As the time has changed, industries has changed as well. Mostly in all industries machines has taken over the work, and people only have to watch them, and repair them as they break down. What has happened these recent years, from 1775 until today 2005? Let’s look at the changes in the USA, one the worlds leading industrial countries.
First, at the time of the American Revolution 95 percent of the population were farmers. That made the US the biggest agricultural country that time. The US also har plainful natural recourses on their continent. The new immigrants settled and builded themselves houses and farms. They made small villages, and helped each other. As the land gave less food, they joined two or three farms and got bigger. At this point, they had a lot of land, and needed help to keep on with their growings. They also had a lot of animals, like cows and sheep. The farmers paid people to help them out with the work, and later they used animals for help, like horses and donkeys.
Second, as there were found coal, iron and gas in the areas around the middle atlantic states, and oil in the south areas, american manufactores were quick to adopt the factory system which gathered many workers together in one place and made the industry more effective and cheaper. As the immigration increased rapidly in the 19th and 20th centuries, the business and industry grew faster. The steady stream of workers from the fast growing population made the “self-made man” become an ideal. Great tycoons as Rockefeller, Carnegie and Vanderbilt were examples of the American dream- from powerty to wealth.
Later, the industry continued growing faster, and by 1913 more than 1/3 of the industrial production in the world came from the US. The same year, Henry Ford made the first car. To product his cars in a big number, he made a moving assambly line where conveyor belts brought carparts to workers. During the 20th century, products like cars, refrigerators and kichen-stoves revolutionized the american lifestyle. Clothes were easier to wash, food was easier to keep cold, and people didn’t have to use their legs to walk as much. Between 1960 and 1988, Amercan industry doubled its waste. Today, the USA produces 19 percent of the world’s waste. The ancient forest in the north east har been chopped down by 90 percent and 1 million hectares of land are taken over by roads, cities and industry each year.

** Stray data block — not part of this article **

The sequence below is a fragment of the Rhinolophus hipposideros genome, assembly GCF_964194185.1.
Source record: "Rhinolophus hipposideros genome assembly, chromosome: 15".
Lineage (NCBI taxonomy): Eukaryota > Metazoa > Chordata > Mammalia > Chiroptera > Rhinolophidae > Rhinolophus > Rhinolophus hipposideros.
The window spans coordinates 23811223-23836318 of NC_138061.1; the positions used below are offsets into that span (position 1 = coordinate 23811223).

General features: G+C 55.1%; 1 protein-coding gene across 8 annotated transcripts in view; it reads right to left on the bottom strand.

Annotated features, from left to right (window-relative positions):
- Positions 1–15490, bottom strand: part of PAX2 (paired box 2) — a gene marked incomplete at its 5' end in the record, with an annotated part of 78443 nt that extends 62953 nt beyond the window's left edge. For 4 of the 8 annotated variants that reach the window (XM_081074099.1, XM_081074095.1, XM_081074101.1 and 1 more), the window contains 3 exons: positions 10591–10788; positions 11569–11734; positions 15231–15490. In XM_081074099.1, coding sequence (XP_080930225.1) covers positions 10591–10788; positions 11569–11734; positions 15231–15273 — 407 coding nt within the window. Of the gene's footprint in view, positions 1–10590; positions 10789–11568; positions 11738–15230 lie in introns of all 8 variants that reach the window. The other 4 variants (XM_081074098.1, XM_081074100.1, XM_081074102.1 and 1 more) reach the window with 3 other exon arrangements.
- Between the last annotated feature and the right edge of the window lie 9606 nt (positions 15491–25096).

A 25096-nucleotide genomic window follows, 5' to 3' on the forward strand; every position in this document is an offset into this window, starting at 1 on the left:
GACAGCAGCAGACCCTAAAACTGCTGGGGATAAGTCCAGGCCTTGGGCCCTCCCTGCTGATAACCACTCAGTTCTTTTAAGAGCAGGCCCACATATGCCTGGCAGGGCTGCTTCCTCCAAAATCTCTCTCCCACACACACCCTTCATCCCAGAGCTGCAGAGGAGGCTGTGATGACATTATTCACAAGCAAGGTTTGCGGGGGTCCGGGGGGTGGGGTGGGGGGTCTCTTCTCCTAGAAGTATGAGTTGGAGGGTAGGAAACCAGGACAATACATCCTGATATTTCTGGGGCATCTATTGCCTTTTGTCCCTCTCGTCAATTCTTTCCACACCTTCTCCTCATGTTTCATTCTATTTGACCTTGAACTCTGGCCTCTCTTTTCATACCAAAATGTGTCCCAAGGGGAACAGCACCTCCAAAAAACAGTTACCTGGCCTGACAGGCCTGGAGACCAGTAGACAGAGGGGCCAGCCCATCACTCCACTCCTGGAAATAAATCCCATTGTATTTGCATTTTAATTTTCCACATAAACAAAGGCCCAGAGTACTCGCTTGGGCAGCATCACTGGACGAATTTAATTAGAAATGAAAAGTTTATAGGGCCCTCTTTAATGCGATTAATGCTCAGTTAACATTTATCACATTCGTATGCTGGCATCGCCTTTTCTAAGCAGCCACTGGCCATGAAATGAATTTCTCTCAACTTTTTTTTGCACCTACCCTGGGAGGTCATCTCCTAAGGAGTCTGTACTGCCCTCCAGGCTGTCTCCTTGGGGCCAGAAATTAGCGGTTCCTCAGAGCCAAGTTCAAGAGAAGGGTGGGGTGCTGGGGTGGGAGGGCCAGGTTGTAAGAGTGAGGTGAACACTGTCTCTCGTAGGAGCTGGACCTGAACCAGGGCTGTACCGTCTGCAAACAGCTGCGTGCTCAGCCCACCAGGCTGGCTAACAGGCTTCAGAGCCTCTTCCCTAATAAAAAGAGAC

However, this huge devellopment and industrial changes demanded better tools then hammers and dull knifes. “High-tech” made it possible to “telecommute” from your home with phones, fax machines and computers. No one believed that the world could be explored and seen from your own living room as fast as in a few hours , but the internet makes everything able. Bill Gates has made several million dollars on his software company “Microsoft”. The swedish mobile company “Ericsson” has made several thousand sweedish kroner (SEK). These are high tech companies which are not going to go bankrupt before they close down their company. Mobile phones are not going off fashion.
Finally, today there are only 2 percent in the US who work as farmers. It sounds like a small number, but the US is considered “the bread basket of the world” and one third of the crops produced in the US are exported to other countries. How are they able to do this? Easy! They have machines for everything. The tractors now can be bought with automatic pilots and todays most laziest farmers only have to sit inside them. The tractors take care of everything. So is the industry as well. People don’t have to do much, just watch and repair. Education is important, and more and more people are studying computers, programming, mechanics and sosial services, but we also need farmers. Who would like to eat and drink artificial milk and meat?